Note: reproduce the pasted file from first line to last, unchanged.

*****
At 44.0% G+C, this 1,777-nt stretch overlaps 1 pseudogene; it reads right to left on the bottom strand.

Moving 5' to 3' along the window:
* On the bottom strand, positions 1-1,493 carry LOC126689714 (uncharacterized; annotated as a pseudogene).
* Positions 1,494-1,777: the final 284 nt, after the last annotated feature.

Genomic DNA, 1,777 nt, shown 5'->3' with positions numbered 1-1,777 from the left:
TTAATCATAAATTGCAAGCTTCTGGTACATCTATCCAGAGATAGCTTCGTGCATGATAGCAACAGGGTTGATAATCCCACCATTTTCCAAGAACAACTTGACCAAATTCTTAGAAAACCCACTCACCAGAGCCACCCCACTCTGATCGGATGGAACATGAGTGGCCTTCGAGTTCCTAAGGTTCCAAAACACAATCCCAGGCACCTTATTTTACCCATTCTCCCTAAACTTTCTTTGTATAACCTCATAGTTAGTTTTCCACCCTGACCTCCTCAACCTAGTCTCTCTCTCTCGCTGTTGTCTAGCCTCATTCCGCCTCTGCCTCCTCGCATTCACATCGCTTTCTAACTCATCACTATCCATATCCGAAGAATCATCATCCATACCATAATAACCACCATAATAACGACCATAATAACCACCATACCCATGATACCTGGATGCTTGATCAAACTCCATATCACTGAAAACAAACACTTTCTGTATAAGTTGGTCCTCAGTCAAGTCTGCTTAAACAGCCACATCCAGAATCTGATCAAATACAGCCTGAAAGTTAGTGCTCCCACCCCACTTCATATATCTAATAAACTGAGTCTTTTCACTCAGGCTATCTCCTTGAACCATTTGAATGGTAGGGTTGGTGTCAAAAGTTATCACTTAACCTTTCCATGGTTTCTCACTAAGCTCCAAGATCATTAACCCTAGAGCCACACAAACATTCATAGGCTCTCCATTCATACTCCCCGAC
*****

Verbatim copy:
At 44.0% G+C, this 1,777-nt stretch overlaps 1 pseudogene; it reads right to left on the bottom strand.

Moving 5' to 3' along the window:
* On the bottom strand, positions 1-1,493 carry LOC126689714 (uncharacterized; annotated as a pseudogene).
* Positions 1,494-1,777: the final 284 nt, after the last annotated feature.

Genomic DNA, 1,777 nt, shown 5'->3' with positions numbered 1-1,777 from the left:
TTAATCATAAATTGCAAGCTTCTGGTACATCTATCCAGAGATAGCTTCGTGCATGATAGCAACAGGGTTGATAATCCCACCATTTTCCAAGAACAACTTGACCAAATTCTTAGAAAACCCACTCACCAGAGCCACCCCACTCTGATCGGATGGAACATGAGTGGCCTTCGAGTTCCTAAGGTTCCAAAACACAATCCCAGGCACCTTATTTTACCCATTCTCCCTAAACTTTCTTTGTATAACCTCATAGTTAGTTTTCCACCCTGACCTCCTCAACCTAGTCTCTCTCTCTCGCTGTTGTCTAGCCTCATTCCGCCTCTGCCTCCTCGCATTCACATCGCTTTCTAACTCATCACTATCCATATCCGAAGAATCATCATCCATACCATAATAACCACCATAATAACGACCATAATAACCACCATACCCATGATACCTGGATGCTTGATCAAACTCCATATCACTGAAAACAAACACTTTCTGTATAAGTTGGTCCTCAGTCAAGTCTGCTTAAACAGCCACATCCAGAATCTGATCAAATACAGCCTGAAAGTTAGTGCTCCCACCCCACTTCATATATCTAATAAACTGAGTCTTTTCACTCAGGCTATCTCCTTGAACCATTTGAATGGTAGGGTTGGTGTCAAAAGTTATCACTTAACCTTTCCATGGTTTCTCACTAAGCTCCAAGATCATTAACCCTAGAGCCACACAAACATTCATAGGCTCTCCATTCATACTCCCCGAC